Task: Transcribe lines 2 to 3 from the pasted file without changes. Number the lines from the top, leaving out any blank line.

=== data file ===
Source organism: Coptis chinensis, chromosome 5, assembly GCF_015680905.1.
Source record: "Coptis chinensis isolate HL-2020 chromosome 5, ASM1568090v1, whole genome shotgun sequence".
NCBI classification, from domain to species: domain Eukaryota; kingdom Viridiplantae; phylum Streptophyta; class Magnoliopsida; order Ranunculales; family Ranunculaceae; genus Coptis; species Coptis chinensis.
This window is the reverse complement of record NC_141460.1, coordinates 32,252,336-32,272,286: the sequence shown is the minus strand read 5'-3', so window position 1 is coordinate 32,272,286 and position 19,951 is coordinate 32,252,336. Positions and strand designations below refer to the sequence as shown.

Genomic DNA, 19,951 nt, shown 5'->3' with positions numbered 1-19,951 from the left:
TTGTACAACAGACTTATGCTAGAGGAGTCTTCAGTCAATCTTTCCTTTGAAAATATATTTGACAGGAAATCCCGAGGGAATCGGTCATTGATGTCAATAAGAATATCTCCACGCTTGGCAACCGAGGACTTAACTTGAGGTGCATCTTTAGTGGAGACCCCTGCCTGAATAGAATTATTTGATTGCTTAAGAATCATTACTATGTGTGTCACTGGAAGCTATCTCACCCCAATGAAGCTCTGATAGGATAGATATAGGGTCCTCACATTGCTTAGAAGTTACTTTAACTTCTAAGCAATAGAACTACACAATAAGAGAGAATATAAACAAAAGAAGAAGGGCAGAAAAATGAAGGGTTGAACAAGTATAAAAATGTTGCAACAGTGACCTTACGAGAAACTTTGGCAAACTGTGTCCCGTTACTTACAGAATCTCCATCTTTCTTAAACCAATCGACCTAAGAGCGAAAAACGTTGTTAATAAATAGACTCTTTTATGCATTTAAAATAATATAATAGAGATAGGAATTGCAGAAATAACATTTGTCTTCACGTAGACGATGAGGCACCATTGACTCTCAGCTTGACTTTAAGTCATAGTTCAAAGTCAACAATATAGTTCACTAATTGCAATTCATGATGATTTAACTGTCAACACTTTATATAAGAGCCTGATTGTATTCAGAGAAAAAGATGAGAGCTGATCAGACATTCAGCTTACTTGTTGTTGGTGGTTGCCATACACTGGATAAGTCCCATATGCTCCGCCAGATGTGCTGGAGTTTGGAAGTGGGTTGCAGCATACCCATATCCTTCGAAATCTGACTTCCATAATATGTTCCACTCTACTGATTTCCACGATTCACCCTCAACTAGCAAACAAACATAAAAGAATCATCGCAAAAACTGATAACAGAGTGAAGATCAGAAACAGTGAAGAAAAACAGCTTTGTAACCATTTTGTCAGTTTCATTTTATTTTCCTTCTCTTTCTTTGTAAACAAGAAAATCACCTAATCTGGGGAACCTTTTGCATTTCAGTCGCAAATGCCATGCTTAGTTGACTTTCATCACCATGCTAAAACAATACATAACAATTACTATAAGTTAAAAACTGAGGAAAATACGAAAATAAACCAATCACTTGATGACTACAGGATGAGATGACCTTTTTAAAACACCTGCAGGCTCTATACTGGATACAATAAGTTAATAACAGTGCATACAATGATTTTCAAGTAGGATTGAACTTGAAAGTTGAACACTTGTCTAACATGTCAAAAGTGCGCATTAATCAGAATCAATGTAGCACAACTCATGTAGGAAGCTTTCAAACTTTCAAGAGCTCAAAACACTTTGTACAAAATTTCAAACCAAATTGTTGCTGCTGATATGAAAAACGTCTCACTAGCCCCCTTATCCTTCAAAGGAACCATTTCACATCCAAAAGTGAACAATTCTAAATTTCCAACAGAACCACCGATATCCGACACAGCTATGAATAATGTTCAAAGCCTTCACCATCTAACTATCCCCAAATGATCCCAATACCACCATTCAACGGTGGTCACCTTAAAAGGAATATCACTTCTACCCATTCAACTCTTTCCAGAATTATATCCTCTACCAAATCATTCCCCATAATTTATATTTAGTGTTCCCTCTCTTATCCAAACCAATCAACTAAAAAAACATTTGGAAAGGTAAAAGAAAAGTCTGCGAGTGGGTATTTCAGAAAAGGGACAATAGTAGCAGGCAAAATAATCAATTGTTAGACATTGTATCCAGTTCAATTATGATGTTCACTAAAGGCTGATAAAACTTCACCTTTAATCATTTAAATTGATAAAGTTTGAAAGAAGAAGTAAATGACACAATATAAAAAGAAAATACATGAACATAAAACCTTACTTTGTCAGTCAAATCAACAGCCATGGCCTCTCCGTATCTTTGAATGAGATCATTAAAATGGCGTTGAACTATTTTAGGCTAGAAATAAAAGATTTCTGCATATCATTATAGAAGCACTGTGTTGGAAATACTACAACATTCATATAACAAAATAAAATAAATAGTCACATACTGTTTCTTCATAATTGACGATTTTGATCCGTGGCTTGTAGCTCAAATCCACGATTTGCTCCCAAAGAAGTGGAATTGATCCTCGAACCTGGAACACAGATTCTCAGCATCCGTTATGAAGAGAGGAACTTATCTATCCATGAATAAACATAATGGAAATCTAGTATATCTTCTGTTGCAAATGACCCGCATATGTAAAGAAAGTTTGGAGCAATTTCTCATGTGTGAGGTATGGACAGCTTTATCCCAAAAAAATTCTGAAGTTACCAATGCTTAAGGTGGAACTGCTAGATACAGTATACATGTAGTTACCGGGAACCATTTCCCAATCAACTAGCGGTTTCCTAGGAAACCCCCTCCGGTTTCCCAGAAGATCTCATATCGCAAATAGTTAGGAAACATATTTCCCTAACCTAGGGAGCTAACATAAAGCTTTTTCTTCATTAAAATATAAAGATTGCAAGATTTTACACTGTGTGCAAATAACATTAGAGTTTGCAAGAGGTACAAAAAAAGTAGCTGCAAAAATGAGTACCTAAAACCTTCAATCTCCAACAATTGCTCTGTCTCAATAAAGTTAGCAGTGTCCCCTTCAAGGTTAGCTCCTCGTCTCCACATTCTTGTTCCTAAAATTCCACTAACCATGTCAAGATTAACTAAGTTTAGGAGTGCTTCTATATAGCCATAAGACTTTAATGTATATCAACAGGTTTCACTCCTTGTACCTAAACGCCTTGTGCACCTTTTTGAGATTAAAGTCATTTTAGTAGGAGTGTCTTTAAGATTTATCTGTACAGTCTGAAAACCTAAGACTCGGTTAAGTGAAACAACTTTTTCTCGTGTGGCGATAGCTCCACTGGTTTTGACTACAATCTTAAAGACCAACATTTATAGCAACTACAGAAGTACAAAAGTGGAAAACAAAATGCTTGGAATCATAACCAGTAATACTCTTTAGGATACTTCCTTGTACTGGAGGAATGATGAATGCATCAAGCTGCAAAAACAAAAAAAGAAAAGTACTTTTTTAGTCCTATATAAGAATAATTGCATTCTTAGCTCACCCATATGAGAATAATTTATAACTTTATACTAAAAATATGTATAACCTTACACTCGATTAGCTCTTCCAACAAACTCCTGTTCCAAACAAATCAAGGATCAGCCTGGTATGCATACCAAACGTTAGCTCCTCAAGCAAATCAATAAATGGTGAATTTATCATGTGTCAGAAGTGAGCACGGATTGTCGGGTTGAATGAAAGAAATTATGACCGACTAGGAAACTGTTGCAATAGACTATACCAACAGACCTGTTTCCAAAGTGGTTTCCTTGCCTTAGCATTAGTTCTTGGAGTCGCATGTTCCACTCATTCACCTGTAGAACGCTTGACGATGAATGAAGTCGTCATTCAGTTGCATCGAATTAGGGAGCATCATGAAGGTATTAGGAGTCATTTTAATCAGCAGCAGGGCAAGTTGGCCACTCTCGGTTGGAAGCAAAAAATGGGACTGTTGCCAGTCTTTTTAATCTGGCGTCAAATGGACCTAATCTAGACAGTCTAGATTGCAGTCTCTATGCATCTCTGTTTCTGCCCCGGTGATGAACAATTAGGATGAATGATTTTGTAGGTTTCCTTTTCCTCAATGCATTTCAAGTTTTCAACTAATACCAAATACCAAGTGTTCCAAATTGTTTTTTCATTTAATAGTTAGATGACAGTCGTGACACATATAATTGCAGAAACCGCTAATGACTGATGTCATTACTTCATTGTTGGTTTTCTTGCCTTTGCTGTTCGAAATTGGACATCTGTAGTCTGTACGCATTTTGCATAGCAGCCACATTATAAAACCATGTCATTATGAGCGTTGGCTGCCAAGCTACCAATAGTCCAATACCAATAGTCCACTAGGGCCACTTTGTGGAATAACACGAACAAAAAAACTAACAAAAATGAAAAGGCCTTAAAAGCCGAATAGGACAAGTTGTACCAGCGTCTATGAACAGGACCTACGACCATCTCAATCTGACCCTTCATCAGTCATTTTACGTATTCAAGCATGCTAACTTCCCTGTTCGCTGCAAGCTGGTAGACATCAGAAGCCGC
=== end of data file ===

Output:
Source record: "Coptis chinensis isolate HL-2020 chromosome 5, ASM1568090v1, whole genome shotgun sequence".
NCBI classification, from domain to species: domain Eukaryota; kingdom Viridiplantae; phylum Streptophyta; class Magnoliopsida; order Ranunculales; family Ranunculaceae; genus Coptis; species Coptis chinensis.